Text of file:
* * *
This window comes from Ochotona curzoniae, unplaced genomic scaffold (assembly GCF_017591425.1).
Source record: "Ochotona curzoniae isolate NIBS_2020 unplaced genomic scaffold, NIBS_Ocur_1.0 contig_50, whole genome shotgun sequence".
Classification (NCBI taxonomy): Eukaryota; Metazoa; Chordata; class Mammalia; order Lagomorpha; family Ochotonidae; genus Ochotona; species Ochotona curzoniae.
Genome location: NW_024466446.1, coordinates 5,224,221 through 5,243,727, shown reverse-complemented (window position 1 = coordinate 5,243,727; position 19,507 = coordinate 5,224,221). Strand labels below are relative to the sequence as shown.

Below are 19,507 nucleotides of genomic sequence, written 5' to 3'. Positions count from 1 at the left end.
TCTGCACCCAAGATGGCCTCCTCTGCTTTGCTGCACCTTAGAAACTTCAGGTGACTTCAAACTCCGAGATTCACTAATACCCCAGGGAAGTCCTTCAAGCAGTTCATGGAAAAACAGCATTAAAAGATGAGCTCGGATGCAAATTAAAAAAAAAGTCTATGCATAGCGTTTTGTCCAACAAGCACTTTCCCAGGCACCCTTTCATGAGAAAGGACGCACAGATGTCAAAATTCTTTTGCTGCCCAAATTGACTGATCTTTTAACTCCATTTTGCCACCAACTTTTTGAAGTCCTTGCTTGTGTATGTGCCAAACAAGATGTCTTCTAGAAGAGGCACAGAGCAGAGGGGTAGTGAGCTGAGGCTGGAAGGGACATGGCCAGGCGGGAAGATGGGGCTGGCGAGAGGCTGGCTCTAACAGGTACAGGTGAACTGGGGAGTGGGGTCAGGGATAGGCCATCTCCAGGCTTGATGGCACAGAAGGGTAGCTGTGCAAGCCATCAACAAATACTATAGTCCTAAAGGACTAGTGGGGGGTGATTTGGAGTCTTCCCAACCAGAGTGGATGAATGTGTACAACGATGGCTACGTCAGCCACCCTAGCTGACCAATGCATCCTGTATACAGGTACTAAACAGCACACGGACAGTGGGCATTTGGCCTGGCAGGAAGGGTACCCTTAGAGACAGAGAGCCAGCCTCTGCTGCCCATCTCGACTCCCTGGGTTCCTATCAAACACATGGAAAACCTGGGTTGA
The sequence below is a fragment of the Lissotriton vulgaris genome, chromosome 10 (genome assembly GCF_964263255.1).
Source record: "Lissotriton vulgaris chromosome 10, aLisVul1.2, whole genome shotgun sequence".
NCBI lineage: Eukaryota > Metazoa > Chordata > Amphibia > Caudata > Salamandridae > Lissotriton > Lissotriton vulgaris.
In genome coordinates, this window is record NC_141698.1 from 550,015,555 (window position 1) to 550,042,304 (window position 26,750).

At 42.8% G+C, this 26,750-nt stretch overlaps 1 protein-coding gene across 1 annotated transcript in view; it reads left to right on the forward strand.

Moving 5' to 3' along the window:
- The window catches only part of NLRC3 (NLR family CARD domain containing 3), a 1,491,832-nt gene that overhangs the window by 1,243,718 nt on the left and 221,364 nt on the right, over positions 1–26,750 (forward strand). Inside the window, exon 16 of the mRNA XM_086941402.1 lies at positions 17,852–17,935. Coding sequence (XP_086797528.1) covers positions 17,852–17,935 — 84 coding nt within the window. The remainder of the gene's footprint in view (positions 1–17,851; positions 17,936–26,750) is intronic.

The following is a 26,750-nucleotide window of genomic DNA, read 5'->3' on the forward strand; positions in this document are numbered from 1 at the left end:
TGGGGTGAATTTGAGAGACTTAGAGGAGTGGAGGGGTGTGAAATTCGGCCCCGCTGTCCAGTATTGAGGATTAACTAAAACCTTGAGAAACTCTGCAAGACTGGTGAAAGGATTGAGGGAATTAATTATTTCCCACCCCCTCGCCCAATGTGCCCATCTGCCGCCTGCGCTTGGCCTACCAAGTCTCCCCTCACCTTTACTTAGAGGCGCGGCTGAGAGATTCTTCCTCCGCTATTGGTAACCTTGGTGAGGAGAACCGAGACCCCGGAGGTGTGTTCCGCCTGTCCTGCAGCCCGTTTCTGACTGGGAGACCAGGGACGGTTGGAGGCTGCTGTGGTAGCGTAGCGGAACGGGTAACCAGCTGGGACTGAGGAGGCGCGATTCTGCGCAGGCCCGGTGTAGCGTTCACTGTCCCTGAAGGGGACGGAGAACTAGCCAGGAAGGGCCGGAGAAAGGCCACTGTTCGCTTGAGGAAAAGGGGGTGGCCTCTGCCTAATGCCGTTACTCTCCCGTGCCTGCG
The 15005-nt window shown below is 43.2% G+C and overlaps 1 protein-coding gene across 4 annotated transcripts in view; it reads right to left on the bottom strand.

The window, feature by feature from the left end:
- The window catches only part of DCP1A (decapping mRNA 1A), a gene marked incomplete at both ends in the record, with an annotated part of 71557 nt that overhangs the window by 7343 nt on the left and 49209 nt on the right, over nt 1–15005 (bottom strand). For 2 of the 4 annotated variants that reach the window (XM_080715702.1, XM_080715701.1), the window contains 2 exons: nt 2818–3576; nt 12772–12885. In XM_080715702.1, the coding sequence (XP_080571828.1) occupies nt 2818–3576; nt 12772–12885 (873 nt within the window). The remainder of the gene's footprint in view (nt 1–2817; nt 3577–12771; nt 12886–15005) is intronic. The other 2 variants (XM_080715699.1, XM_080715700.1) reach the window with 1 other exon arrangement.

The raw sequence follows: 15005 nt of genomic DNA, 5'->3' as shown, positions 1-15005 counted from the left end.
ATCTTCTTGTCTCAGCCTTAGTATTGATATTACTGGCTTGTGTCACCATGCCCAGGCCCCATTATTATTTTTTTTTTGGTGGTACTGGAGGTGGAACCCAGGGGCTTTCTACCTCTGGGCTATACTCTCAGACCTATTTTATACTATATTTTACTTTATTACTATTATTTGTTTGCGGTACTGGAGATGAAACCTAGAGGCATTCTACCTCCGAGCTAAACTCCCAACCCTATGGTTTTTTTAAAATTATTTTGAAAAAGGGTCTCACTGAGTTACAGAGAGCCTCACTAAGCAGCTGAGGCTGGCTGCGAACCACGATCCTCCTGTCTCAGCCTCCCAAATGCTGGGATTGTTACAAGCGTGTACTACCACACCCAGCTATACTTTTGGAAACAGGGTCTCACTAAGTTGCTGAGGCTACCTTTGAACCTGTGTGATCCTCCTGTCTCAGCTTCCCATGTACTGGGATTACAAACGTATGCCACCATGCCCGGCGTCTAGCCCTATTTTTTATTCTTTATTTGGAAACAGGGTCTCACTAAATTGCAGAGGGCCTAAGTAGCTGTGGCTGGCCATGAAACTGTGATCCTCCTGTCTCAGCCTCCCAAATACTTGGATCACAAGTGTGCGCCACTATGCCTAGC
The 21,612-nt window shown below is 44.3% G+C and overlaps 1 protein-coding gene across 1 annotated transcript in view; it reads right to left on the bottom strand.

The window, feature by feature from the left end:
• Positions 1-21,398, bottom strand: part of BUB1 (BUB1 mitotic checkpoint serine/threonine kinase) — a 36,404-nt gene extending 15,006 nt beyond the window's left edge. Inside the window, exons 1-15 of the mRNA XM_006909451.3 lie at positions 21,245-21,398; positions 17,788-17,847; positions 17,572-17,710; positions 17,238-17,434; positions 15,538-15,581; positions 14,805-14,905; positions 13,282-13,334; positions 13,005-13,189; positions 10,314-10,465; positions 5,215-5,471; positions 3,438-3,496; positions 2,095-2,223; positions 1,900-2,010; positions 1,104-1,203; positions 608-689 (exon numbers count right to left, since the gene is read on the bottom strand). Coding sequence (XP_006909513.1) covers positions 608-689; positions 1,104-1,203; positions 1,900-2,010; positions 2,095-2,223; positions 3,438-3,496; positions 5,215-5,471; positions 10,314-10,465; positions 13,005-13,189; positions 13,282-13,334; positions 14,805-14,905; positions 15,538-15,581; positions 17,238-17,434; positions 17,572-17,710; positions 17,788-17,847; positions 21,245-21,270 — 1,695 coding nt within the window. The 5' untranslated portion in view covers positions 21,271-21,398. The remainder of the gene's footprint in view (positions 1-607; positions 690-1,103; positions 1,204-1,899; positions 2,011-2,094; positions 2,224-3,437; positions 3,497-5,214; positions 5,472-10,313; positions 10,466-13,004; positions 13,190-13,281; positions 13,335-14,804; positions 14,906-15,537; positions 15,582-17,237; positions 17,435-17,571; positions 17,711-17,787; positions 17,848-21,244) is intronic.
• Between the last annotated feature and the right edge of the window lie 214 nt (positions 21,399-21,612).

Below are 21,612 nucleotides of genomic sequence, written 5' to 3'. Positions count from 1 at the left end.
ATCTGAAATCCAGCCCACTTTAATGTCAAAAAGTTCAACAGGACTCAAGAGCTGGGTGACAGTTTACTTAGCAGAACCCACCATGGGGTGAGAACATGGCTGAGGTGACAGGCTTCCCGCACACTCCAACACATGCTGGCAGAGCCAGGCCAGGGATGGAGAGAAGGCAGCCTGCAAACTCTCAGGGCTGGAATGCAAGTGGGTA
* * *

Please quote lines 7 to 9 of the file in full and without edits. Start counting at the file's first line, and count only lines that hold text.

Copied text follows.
The sequence below is a fragment of the Lissotriton vulgaris genome, chromosome 10 (genome assembly GCF_964263255.1).
Source record: "Lissotriton vulgaris chromosome 10, aLisVul1.2, whole genome shotgun sequence".
NCBI lineage: Eukaryota > Metazoa > Chordata > Amphibia > Caudata > Salamandridae > Lissotriton > Lissotriton vulgaris.